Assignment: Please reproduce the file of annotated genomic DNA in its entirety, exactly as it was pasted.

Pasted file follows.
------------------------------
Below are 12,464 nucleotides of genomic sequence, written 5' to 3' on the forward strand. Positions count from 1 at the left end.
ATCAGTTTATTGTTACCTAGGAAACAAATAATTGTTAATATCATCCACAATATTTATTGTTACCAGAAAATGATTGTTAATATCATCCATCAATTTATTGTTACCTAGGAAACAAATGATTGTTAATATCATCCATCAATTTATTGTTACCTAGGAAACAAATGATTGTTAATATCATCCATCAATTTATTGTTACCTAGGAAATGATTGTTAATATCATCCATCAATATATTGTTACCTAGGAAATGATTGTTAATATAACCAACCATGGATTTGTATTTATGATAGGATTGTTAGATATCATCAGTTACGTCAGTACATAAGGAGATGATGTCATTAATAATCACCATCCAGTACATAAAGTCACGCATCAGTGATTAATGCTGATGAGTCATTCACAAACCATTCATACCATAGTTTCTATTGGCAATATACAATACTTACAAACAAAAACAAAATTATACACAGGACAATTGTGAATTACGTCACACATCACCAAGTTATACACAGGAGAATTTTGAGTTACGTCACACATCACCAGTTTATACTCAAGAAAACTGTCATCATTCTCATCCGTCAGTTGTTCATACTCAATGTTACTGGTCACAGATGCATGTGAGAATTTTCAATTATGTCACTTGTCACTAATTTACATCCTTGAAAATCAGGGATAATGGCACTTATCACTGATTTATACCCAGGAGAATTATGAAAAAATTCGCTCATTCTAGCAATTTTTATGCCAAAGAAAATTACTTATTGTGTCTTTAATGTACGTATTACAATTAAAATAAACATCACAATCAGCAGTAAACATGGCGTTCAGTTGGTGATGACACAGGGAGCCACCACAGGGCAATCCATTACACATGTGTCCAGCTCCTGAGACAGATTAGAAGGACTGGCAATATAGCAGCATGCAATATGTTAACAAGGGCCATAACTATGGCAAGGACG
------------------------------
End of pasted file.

Below are 12,464 nucleotides of genomic sequence, written 5' to 3' on the forward strand. Positions count from 1 at the left end.
ATCAGTTTATTGTTACCTAGGAAACAAATAATTGTTAATATCATCCACAATATTTATTGTTACCAGAAAATGATTGTTAATATCATCCATCAATTTATTGTTACCTAGGAAACAAATGATTGTTAATATCATCCATCAATTTATTGTTACCTAGGAAACAAATGATTGTTAATATCATCCATCAATTTATTGTTACCTAGGAAATGATTGTTAATATCATCCATCAATATATTGTTACCTAGGAAATGATTGTTAATATAACCAACCATGGATTTGTATTTATGATAGGATTGTTAGATATCATCAGTTACGTCAGTACATAAGGAGATGATGTCATTAATAATCACCATCCAGTACATAAAGTCACGCATCAGTGATTAATGCTGATGAGTCATTCACAAACCATTCATACCATAGTTTCTATTGGCAATATACAATACTTACAAACAAAAACAAAATTATACACAGGACAATTGTGAATTACGTCACACATCACCAAGTTATACACAGGAGAATTTTGAGTTACGTCACACATCACCAGTTTATACTCAAGAAAACTGTCATCATTCTCATCCGTCAGTTGTTCATACTCAATGTTACTGGTCACAGATGCATGTGAGAATTTTCAATTATGTCACTTGTCACTAATTTACATCCTTGAAAATCAGGGATAATGGCACTTATCACTGATTTATACCCAGGAGAATTATGAAAAAATTCGCTCATTCTAGCAATTTTTATGCCAAAGAAAATTACTTATTGTGTCTTTAATGTACGTATTACAATTAAAATAAACATCACAATCAGCAGTAAACATGGCGTTCAGTTGGTGATGACACAGGGAGCCACCACAGGGCAATCCATTACACATGTGTCCAGCTCCTGAGACAGATTAGAAGGACTGGCAATATAGCAGCATGCAATATGTTAACAAGGGCCATAACTATGGCAAGGACG